Stern Show listeners have already heard the story of how Judd Apatow helped launch Amy Schumer’s film career, but in the official trailer for “The Disaster Artist” audiences get a look at how the comedy titan apparently also pushed auteur Tommy Wiseau down a path toward infamy.
The film follows Wiseau (James Franco) who decides to write, direct, and star in his own movie after getting rejected by several Hollywood bigwigs, including Apatow (who plays himself in a cameo).
With the help of script coordinator Sandy Schklair (played by frequent collaborator and fellow Stern Show veteran Seth Rogen) and co-star, producer, and eventual “making of” author Greg Sestero (Dave Franco), Wiseau sets out to make what would become the cult-classic disasterpiece “The Room."
Wiseau gives it his all, of course, but as the trailer (above) shows he just cant avoid a multitude of his missteps, from forgetting his lines to penetrating a woman's belly button during a love scene.
Franco gives it his all, too, in his portrayal of Wiseau—even disrobing completely to immerse himself in the part. When Rogen visited the Stern Show in June, he told Howard all about Franco's method acting-inspired approach to "The Disaster Artist." "Franco directed … the whole movie in character, as Tommy Wiseau, wearing prosthetic makeup," he said, adding that Franco even spoke with Wiseau's Eastern European accent after cameras stopped rolling.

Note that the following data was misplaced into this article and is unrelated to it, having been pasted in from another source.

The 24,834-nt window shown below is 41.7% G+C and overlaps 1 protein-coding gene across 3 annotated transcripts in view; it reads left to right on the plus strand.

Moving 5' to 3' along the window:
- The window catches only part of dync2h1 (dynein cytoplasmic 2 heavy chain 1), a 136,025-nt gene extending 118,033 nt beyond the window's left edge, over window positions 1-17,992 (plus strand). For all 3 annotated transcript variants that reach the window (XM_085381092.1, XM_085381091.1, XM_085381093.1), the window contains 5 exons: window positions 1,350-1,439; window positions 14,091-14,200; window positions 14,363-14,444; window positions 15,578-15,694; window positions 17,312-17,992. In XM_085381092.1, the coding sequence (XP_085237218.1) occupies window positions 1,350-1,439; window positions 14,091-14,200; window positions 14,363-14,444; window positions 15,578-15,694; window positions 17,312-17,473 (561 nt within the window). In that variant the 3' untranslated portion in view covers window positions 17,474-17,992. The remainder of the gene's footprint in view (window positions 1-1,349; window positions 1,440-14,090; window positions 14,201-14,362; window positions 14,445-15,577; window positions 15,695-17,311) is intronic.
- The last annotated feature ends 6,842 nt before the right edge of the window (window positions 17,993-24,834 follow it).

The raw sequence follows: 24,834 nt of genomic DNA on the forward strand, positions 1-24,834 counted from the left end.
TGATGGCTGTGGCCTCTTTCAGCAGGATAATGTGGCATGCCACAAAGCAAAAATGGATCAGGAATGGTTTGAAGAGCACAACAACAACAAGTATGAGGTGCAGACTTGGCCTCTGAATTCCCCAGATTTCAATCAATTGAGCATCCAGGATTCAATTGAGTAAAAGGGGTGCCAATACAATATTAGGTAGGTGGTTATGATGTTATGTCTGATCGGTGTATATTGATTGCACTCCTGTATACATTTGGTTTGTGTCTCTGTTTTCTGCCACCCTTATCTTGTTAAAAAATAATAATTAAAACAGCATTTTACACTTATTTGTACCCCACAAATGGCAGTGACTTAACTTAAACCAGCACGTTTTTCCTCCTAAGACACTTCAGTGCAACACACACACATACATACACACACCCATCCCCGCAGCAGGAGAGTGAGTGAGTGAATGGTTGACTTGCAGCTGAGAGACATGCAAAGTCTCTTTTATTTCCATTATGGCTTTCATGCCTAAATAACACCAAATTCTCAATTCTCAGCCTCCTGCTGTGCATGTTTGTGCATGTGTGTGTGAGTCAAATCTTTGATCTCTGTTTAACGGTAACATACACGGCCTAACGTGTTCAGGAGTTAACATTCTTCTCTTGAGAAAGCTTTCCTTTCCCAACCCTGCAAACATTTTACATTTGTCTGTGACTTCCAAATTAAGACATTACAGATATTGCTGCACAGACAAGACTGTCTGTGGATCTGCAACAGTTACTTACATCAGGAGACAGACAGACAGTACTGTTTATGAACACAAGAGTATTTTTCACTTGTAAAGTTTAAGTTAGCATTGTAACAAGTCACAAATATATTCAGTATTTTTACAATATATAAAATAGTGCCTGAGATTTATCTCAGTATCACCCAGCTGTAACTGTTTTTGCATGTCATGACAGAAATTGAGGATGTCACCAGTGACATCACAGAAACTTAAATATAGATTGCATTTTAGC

"The first two days of filming, I could not even talk to him," Seth continued. "Every time he'd talk to me, I would like, break into hysterics." Listen (below).
In addition to other co-stars like Zac Efron, Josh Hutcherson, and Alison Brie, “The Disaster Artist” contains a slew of celebrity cameos, including Adam Scott, Kristen Bell, "Star Wars: Episode IX" director J.J. Abrams, Stern Show favorite Bryan Cranston, and—yes—even Wiseau himself.
“The Disaster Artist,” adapted from Sestero’s book "The Disaster Artist: My Life Inside The Room, the Greatest Bad Movie Ever Made," hits theaters in December. Check out the trailer (above).